President John F. Kennedy campaigned on lowering the highest marginal tax rate to 65%, but accepted 70% until deductions for top earners put in place during the war were phased out. By 1988, the top income tax rate was only 28%.
During the next 12 years, the top income tax rate steadily increased from 28% to 39.6% in 2000, but was then reduced down to 35% between 2003 and 2012. In 2012, President Barack Obama raised the top two tax brackets from 33% to 36% and from 35% to 39.6%.
Certified Public Accountant and resident of Pittsburgh Michael Cerveris believes that the current income tax system is complicated. “You’d normally think filling out a simple form 1040 shouldn’t be complicated, but a lot of people use assistive third party software or rely on a CPA to prepare their tax returns.”
Today, there are seven tax brackets and two-thirds of the population are now eligible to pay income taxes. The lowest single earners, making between $0 and $9,875 pay a 10% income tax, while the highest earners making $518,401 or more pay a 37% tax rate.
“The government had a system in place that was less complicated, but legislation expanded upon that to cover more specific situations, or changed course,” said Cerveris.
Although the main use of the tax system is to generate revenue, Cerveris explained there are other ways for the government to utilize the system. “The government also uses the tax system as another lever to pull to trigger economic growth and incentivize certain behaviors.
A recent New York Times article reported that President Donald Trump only paid a total of $750 in federal income taxes for 2016 and again in 2017. The authors also found Trump had paid no income taxes for the past ten of the previous 15 years.
While Trump denied the revelation during the first Presidential debate, claiming that he paid “millions of dollars in taxes, millions of dollars of income tax,” in 2016 and 2017, many question how the self-proclaimed billionaire was able to pay less in annual taxes than the average American worker.
“The tax code that put him in a position that he pays less tax than a school teacher is because he says he’s smart, because he takes advantage of the tax code, and he does take advantage of the tax code,” former Vice President Joe Biden said, during the Sept. 29 debate.
Cerveris explained there are business models that thrive on the complexity of the current tax system. “If it wasn’t complex, they wouldn’t be thriving,” he said.
He explained that, although wealthy business owners may not take a sizable income, they are personally tied into their businesses. “If you lose a ton of money in a single year, depending on the business structure, those losses can be carried forward to apply against future year’s income to reduce the tax burden.”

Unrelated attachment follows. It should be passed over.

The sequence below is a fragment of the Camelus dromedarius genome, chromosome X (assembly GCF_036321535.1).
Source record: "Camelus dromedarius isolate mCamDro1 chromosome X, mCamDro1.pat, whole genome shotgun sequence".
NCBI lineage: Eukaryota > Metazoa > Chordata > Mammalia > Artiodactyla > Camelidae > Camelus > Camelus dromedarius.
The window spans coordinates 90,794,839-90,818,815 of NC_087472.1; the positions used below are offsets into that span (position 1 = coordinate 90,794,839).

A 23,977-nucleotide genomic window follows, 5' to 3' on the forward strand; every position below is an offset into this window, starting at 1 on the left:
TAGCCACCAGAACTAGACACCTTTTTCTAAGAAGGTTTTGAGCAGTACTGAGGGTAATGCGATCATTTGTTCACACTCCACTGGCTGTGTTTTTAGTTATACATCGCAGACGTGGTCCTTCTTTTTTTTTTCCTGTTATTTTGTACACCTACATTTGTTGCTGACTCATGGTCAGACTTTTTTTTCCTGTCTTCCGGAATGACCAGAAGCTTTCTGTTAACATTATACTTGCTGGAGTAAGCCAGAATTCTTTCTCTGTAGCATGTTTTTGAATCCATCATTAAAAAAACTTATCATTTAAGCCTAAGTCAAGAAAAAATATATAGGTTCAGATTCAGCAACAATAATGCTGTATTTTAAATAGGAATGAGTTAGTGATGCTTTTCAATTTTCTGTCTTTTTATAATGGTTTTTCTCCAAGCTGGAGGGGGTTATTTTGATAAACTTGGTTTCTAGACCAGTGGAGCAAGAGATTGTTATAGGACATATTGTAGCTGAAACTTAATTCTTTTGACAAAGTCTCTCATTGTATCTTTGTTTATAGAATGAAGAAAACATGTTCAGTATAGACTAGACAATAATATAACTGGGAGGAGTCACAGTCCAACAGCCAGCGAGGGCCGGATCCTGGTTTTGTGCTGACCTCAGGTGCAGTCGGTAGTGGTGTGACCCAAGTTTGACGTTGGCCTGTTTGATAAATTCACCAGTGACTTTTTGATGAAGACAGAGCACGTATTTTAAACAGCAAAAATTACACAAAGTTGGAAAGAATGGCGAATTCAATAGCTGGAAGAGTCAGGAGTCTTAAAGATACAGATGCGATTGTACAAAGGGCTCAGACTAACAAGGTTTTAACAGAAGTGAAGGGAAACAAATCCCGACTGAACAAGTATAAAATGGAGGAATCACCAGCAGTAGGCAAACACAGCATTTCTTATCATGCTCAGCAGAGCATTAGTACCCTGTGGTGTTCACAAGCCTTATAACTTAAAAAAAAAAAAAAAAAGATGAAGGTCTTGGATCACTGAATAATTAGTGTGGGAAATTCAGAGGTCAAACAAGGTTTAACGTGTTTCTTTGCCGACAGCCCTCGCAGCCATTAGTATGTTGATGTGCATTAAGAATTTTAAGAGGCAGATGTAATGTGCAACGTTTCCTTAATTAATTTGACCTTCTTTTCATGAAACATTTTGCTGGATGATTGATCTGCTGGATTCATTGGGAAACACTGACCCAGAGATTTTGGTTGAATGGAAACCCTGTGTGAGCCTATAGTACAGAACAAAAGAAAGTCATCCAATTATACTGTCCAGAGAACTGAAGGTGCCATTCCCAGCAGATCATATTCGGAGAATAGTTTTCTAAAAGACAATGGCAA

According to the New York Times article, Trump was able to reduce his amount of taxable income by taking advantage of the net operating loss deduction. The deduction prevents businesses from paying taxes when they're not generating profit.
Between 2000 and 2018, Trump reported losses totaling $315.6 million for his golf courses, $55.5 million for his Washington hotel property, and an additional $134 million for Trump Corporation, his real estate services company.
“Other things are that capital gains are taxed at a lower rate than normal and various tax credits,” said Cerveris, noting that all of this is completely legal.
Trump argued that it was the tax law passed while Biden was a senator that allowed for him to pay low income taxes. “He passed a tax bill that gave us all these privileges for depreciation and for tax credits, we built a building and we get tax credits.”
“Before I came here, I was a private developer, I was a private business people,” Trump said, “Like every other private person, unless they’re stupid, they go through the laws and that’s what it is.”
During the debate, Biden pledged to end the Trump administration’s tax policies that grant loopholes to the wealthy in hopes of fixing the discrepancies that allow wealthy Americans to pay less than the working class.
Prior to the beginning of the debate, the six-term senator and his wife Jill Biden released their 2019 tax returns, which revealed they paid nearly $300,000 in federal income taxes on a joint income of about $985,000.
The progressive income tax system, though ingrained into American culture, remains a subject of discussion during every presidential election.
Trump has proposed lowering the tax rate for the middle class as an initiative for his second term.
Democratic contender Biden has proposed raising the highest tax bracket from 37% to 39.6%, with no intentions of raising taxes on families earning less than $400,000 annually.